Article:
Mark Goodner sat down with Regan Metteauer to discuss TMCEC’s upcoming Mental Health Conference
MG: Regan, the Mental Health Conference is quickly approaching. If I’m not mistaken, this will be our fourth Mental Health Conference—they began in 2016 and we have had them every two years. For those that have never been, can you tell us a little bit about the conference and why someone may want to attend?
RM: That’s correct, Mark. The inaugural conference in 2016 was born out of collaboration. Because it was the first conference of its kind for TMCEC and because of the importance of the topic, we reached out to the National Center for State Courts (NCSC) for guidance on the landscape of mental health in Texas and the United States. Patti Tobias, a state court liaison from NCSC, suggested we convene individuals from each point in the criminal justice system (law enforcement, behavioral health, jail, court, etc.) to help us plan our first agenda. That first planning meeting taught us the importance of gathering together, sharing information and perspectives, and making connections. And that really is what the conference is all about. It’s not a matter of if mental health will have an impact on a municipal court, it’s when. One in five adults in the U.S. have a mental illness. Our courts see the greatest number of defendants compared to other Texas courts. Because of the sheer volume and subject matter jurisdiction (e.g, disorderly conduct, public intoxication—which can be manifestations of mental illness) of cases filed in municipal court, attendees will be able to apply what they learn at this conference on a regular basis.
MG: This will take place at the Omni Corpus Christi Hotel on August 18-19. I should also mention that this conference is open to municipal judges, magistrates, clerks, court administrators, and prosecutors. Am I leaving anyone out?
RM: Juvenile case managers are welcome, too. We will have a session on the second day focusing on children and schools. There will be something for every attendee on the agenda. Mental health affects various aspects of a case beginning at magistration all the way through disposition. At each point in a case, there are things we can do to improve the court’s response to mental illness. Not only that, mental health affects judges and court staff personally or vicariously. We have a session on mental health and well-being for judges and court personnel that I hope all attendees benefit from hearing.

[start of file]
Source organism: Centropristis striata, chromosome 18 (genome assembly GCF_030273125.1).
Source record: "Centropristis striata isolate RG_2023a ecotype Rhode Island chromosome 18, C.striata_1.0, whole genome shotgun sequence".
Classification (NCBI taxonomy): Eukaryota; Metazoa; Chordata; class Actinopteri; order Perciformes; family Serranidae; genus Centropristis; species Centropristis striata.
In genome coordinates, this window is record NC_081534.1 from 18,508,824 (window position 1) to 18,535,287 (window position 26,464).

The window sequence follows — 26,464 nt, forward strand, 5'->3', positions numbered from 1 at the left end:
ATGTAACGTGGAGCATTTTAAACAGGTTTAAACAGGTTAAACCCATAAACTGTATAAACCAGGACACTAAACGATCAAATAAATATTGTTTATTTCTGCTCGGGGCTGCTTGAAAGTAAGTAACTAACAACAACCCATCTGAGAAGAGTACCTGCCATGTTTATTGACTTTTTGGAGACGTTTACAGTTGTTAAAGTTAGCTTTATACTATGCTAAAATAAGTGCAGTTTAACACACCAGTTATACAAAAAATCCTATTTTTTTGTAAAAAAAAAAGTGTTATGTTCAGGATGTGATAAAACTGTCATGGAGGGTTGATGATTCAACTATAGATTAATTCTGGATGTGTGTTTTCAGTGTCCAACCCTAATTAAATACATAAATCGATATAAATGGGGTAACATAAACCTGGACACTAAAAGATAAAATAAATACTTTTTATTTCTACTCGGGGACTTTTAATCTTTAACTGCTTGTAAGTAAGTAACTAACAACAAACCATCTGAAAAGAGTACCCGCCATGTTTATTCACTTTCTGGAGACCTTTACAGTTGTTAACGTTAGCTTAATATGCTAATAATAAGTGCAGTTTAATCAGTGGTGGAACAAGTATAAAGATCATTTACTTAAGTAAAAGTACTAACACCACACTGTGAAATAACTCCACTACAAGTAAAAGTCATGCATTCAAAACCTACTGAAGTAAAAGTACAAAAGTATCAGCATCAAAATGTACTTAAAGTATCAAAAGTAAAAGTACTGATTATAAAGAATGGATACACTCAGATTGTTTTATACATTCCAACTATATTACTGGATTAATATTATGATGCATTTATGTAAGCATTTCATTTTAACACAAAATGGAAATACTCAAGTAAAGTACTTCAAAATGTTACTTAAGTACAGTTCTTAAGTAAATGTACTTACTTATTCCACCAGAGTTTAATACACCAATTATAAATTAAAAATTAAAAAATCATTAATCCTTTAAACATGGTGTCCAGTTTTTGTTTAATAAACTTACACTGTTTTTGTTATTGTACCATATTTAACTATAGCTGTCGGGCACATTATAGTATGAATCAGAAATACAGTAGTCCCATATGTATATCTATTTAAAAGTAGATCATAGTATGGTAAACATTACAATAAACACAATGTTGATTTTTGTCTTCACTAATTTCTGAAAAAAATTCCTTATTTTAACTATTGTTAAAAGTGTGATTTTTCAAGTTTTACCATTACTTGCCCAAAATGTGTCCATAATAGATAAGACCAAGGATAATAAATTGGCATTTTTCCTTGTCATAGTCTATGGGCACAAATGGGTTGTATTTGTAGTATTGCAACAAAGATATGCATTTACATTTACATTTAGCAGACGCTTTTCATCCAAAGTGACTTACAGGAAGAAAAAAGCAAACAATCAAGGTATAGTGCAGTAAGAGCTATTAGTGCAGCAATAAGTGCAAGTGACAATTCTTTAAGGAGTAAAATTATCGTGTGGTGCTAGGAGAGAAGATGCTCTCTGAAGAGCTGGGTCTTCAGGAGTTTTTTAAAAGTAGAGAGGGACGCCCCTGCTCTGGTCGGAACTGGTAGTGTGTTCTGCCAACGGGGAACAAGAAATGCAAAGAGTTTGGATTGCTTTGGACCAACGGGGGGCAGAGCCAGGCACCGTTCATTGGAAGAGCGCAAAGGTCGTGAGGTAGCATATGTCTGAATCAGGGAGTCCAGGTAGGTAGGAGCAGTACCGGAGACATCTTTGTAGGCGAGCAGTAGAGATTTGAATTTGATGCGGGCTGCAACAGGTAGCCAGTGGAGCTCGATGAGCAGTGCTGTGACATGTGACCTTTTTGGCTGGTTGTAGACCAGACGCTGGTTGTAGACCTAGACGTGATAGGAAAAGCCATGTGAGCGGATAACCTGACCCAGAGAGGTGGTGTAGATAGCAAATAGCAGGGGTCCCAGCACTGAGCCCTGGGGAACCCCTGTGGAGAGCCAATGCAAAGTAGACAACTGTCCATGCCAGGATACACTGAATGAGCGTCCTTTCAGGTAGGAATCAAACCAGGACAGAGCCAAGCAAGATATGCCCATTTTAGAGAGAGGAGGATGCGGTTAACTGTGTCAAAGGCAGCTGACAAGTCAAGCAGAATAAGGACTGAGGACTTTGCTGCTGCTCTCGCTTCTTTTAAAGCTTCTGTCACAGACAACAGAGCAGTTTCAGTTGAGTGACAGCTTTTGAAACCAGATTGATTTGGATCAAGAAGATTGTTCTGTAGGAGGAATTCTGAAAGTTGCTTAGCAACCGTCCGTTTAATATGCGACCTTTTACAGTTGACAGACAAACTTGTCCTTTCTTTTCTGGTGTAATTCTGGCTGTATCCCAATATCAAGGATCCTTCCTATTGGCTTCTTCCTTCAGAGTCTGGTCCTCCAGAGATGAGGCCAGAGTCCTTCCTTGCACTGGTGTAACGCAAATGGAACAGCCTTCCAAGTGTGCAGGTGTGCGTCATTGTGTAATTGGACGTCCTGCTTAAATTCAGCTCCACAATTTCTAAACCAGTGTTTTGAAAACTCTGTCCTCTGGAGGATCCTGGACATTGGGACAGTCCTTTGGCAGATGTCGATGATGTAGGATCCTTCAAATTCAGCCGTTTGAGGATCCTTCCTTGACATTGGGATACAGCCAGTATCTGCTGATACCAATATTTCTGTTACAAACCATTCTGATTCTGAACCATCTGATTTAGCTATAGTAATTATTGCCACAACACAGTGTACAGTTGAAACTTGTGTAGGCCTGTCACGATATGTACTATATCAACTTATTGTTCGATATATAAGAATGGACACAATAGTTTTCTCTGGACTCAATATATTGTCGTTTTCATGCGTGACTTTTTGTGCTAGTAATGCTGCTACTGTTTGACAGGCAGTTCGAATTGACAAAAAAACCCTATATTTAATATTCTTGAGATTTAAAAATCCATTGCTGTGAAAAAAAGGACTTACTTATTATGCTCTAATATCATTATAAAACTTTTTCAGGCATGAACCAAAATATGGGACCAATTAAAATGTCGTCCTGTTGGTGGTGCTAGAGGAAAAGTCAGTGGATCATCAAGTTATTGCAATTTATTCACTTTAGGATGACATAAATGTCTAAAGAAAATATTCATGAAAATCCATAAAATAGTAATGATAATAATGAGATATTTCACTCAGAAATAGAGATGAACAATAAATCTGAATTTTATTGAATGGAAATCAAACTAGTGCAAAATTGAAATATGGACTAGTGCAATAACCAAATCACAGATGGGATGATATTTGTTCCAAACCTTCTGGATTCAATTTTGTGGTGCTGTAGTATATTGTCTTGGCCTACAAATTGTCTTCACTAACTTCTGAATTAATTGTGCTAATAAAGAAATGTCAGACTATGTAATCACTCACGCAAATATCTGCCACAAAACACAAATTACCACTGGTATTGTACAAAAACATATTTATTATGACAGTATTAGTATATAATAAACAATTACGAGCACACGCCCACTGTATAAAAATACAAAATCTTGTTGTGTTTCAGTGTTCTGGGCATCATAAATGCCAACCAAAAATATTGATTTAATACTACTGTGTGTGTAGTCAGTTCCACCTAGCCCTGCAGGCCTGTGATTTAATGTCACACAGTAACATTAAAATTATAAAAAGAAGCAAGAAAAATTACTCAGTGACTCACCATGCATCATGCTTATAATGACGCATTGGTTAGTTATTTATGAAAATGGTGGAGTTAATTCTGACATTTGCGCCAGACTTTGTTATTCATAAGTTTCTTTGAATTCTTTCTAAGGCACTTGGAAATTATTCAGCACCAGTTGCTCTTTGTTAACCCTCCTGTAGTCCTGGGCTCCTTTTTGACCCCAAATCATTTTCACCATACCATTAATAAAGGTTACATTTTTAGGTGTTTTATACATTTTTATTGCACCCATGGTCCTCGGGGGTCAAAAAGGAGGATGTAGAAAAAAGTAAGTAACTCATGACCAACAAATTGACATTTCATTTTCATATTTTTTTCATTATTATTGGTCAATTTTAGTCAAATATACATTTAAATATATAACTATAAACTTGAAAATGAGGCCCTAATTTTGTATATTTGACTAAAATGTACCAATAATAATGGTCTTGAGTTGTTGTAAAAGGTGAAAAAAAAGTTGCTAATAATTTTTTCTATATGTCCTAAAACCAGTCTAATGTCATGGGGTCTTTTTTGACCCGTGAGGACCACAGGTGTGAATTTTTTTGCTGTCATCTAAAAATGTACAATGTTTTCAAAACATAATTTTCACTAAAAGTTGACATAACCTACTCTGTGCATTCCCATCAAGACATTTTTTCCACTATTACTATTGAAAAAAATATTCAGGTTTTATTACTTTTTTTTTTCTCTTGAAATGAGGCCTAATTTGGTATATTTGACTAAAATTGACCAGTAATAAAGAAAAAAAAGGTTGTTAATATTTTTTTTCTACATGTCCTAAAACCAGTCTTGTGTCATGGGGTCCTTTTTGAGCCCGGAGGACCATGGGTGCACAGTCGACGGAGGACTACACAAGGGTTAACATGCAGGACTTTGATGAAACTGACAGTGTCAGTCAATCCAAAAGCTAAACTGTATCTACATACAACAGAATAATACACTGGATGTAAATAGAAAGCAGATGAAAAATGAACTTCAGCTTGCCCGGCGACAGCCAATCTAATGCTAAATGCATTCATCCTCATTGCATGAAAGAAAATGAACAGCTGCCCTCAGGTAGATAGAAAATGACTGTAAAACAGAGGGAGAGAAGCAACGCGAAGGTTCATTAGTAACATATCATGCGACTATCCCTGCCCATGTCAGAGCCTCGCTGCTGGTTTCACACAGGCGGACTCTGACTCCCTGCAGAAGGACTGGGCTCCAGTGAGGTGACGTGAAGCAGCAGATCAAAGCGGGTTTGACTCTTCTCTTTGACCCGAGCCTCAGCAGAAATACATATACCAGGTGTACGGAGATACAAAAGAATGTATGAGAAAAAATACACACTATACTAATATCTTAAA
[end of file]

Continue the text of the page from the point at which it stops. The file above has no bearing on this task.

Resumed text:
MG: I have always been impressed with this program, and we often get to see new topics and different faculty than are at many of other programs. Is there any topic or speaker that you are especially interested in seeing this year?
RM: I’m so excited about this year’s agenda. It would be difficult to choose one topic or speaker because I can’t wait to see all of them. I do want to mention a couple of new sessions TMCEC has never offered before. The first is Community Response: Suicide Awareness and Prevention. This is a topic that is crucial to talk about but sometimes avoided. It will be applicable to all attendees as community members. The second is a session on peer support. Due to the growing evidence around the practice over the past decades, peer support is now considered an evidence-based practice. Though the concept has been around since the 1970’s, our courts may have never heard of it. Last month, the National Judicial Taskforce to Examine State Courts’ Response to Mental Illness, with funding from the State Justice Institute, released a paper on peers in courts, which will be addressed in this presentation. I’m eager for our courts to learn more about peer support.
MG: Thanks for the information, Regan. Those interested can see the agenda here. If anyone is interested in registering, that can be done here: https://register.tmcec.com. The Mental Health Conference registration fee is $50 which includes up to two nights’ hotel stay (for eligible participants). Participants can obtain 12 hours of judicial education or clerk certification credit. CLE up to 10.5 hours is offered to attorneys ($100 CLE reporting fee).